The biggest stories in GI: 4 gastroenterologists look back at 2014

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This past year was a tumultuous time for healthcare and all of its specialties. From patient engagement and technology to remaining independent, four gastroenterologists discuss what they believe were the top issues for their field in 2014.

Ask a Gastroenterologist is a weekly series of questions posed to GI physicians around the country on business and clinical issues affecting the field of gastroenterology. We invite all gastroenterologists to submit responses.

Next week's question: What should be on every gastroenterologist's New Year's resolutions list?

Please submit responses to Carrie Pallardy at by Friday, December 26, at 3 p.m. CST.

Dr. Elliott EllisElliot Ellis, MD, team lead, EMA Gastroenterology, Modernizing Medicine: As a practicing gastroenterologist, I make it a goal to not only provide accurate and excellent patient care, but to also maintain patient engagement. Having that patient-to-physician relationship is critical for treating your patients as you need them to understand what you're saying and to ultimately trust you. A known roadblock to maintaining your relationships with patients is electronic medical record systems. Today, many physicians carry around large laptops and during the session with patients are constantly typing and focusing on the screen rather than on the patient. This can not only lessen patient interaction, but also impact the human aspect of being a physician. For gastroenterologists, it's crucial that your patient feels comfortable during his/her consultation, and with some EMR systems it's practically impossible to maintain eye contact when speaking directly with the patient.  

I recently implemented a new iPad native system designed specifically for gastroenterologists. The system has many qualities I prefer over paper or other EMRs, however, one of my favorite enhancements is its ability to improve both patient care and experience. Because it's on the iPad it's extremely portable and non-intrusive. It's an interactive system that naturally guides your discussion with patients versus simply asking questions and getting answers. Now, I'm able to maintain eye contact constantly throughout the consultation and the system moves with me; it knows gastroenterologists' workflow. The built-in medical content prompts intelligent questions to ask, as well as to consider all diagnoses and differential diagnoses. Patient engagement has actually shot through the roof, which is a huge win in today's healthcare industry.

The future of healthcare and technology and how it has the ability to vastly improve the process by which we diagnosis and treat patients is extremely positive. From discussions with colleagues, I know complicated systems and paper methods aren't working for physicians any longer and we need a better solution. Luckily, my practice has found its solution and I'm looking forward to what it will bring headed into 2015.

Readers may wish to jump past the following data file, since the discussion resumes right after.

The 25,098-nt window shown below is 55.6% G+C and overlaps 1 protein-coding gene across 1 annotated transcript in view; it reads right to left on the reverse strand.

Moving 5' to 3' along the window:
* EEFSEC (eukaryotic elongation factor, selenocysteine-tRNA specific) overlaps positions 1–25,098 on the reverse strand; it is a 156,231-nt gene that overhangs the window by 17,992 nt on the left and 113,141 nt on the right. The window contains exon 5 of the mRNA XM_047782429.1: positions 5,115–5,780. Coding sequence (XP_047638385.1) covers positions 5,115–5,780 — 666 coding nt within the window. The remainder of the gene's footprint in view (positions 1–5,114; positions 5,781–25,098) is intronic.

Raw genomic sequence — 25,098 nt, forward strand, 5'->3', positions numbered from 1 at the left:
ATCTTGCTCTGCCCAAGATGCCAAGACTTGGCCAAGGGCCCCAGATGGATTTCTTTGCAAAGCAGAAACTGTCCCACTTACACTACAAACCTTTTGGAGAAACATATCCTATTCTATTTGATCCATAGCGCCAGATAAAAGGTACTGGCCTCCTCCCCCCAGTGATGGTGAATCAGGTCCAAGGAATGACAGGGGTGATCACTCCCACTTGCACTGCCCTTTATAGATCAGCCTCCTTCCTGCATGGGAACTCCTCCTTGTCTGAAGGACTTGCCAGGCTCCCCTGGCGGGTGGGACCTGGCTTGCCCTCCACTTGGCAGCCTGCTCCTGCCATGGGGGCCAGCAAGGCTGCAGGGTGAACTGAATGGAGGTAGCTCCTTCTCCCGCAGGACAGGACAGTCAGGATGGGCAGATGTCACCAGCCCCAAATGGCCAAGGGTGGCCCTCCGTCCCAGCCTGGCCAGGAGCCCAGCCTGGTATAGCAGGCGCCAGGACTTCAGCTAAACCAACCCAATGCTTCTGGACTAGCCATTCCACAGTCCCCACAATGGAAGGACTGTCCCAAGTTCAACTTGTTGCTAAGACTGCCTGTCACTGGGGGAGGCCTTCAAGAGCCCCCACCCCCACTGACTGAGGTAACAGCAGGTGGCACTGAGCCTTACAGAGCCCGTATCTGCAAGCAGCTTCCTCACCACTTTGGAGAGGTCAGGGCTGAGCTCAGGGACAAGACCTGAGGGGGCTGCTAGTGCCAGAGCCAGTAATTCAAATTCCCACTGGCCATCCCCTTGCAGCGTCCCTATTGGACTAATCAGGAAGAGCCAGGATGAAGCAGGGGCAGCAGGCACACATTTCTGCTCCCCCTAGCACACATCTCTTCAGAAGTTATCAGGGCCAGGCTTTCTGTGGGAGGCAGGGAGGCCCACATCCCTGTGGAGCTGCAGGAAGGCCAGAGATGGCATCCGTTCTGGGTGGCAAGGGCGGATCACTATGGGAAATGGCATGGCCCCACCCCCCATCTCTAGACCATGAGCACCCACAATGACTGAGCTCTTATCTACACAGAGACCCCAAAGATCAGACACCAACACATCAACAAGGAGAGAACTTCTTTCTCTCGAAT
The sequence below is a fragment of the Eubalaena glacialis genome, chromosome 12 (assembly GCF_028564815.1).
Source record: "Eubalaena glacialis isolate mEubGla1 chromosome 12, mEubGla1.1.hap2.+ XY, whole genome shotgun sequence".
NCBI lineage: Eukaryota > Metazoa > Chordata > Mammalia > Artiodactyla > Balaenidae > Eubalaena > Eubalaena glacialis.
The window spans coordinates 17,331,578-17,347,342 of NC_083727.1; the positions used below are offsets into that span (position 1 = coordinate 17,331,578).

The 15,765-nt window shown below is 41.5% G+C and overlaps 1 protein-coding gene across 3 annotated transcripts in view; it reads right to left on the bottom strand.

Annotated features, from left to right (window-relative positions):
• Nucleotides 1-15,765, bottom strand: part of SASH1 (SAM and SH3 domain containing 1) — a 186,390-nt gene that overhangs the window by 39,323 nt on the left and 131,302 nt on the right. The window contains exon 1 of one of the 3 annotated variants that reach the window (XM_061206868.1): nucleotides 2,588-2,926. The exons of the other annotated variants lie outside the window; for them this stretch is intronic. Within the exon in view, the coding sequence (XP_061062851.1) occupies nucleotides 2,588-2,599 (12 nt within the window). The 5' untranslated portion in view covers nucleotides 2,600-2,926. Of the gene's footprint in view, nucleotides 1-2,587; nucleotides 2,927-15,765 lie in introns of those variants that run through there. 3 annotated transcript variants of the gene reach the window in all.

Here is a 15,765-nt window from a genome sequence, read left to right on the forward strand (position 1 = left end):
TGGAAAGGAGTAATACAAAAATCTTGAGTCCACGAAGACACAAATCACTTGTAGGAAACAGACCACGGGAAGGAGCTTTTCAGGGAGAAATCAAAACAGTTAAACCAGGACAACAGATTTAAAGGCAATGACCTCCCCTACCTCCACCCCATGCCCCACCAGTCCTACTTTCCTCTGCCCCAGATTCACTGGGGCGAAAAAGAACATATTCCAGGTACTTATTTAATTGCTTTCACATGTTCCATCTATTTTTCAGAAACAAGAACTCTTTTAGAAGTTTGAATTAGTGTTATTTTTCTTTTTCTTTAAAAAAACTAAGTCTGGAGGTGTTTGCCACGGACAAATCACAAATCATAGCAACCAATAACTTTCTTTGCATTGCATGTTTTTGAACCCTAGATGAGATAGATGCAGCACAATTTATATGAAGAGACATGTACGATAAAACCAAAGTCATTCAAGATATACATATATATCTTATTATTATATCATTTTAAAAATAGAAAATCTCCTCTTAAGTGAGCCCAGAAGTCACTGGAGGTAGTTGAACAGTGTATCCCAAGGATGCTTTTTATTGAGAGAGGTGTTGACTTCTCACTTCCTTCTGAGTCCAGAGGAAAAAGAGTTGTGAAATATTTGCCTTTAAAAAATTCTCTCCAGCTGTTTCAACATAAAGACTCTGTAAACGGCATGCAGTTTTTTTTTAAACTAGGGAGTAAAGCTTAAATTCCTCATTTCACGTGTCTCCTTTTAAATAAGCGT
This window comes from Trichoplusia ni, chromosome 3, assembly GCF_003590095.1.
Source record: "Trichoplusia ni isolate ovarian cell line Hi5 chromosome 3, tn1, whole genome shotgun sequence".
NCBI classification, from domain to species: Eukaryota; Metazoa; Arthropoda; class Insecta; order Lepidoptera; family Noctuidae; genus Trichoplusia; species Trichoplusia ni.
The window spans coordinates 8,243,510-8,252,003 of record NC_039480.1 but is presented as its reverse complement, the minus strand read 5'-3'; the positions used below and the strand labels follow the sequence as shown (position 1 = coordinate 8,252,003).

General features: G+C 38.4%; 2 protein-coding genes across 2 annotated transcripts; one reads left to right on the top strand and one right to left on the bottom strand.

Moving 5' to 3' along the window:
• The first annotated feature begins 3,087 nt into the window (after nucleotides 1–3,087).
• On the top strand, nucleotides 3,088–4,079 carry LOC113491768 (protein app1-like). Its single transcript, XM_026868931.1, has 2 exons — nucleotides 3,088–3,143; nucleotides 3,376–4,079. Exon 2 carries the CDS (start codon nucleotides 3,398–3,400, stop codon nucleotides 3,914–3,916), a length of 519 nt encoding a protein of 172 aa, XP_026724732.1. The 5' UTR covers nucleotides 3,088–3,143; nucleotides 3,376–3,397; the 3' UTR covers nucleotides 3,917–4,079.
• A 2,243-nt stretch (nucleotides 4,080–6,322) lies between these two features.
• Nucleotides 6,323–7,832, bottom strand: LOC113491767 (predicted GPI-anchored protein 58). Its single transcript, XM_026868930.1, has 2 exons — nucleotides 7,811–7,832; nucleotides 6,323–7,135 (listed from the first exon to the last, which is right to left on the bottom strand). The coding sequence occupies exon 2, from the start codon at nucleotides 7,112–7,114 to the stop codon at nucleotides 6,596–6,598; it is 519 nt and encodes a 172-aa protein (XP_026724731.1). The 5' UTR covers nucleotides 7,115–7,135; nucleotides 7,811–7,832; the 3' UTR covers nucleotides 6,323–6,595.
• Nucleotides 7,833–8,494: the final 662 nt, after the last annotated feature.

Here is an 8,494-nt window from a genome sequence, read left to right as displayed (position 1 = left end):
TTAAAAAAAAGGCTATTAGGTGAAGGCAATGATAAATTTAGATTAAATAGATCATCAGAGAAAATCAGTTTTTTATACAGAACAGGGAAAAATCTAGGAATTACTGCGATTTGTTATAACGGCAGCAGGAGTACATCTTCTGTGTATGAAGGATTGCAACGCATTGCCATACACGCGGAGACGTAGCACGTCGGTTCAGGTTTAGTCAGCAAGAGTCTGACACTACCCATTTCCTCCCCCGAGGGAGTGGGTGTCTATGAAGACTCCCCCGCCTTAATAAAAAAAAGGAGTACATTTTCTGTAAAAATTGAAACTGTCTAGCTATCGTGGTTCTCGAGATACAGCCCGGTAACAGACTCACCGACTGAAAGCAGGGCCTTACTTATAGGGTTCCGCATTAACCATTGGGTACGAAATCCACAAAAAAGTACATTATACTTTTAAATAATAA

Scott R. Ketover, MD, AGAF, President and Chairman of the Board, Digestive Health Physicians Association, President, Dr. SKetoverCEO, Minnesota Gastroenterology (Plymouth): One of the biggest gastroenterology stories of 2014 is the creation of a new voice for independent gastroenterology practices.
This February, 11 GI practices from across the country formed the Digestive Health Physicians Association (DHPA), a trade association whose mission is to promote the high quality, cost-efficient and integrated care furnished by independent gastroenterology practices. As 2014 comes to a close, DHPA has grown to 39 practices in 23 states whose more than 1,000 physicians care for nearly 2 million patients each year.

As impressive as the growth has been, it's DHPA's out-of-the-gate action that makes the organization worthy of a "top-story" moniker in 2014. DHPA, working as a complement to the tri-societies, was part of a team effort in defending colonoscopy payments from significant cuts that had been anticipated and in supporting CMS's change in the definition of colorectal cancer screening test to include anesthesia that is furnished in conjunction with screening colonoscopies.   

On the legislative front, DHPA recognized a serious threat in California to the integrated model of care delivered by independent medical practices and came to the support of GI and other physician specialty practices to defeat a state Senate bill that, if passed, would have eliminated protection for in-office anatomic pathology, advanced imaging, radiation therapy and physical therapy services in California.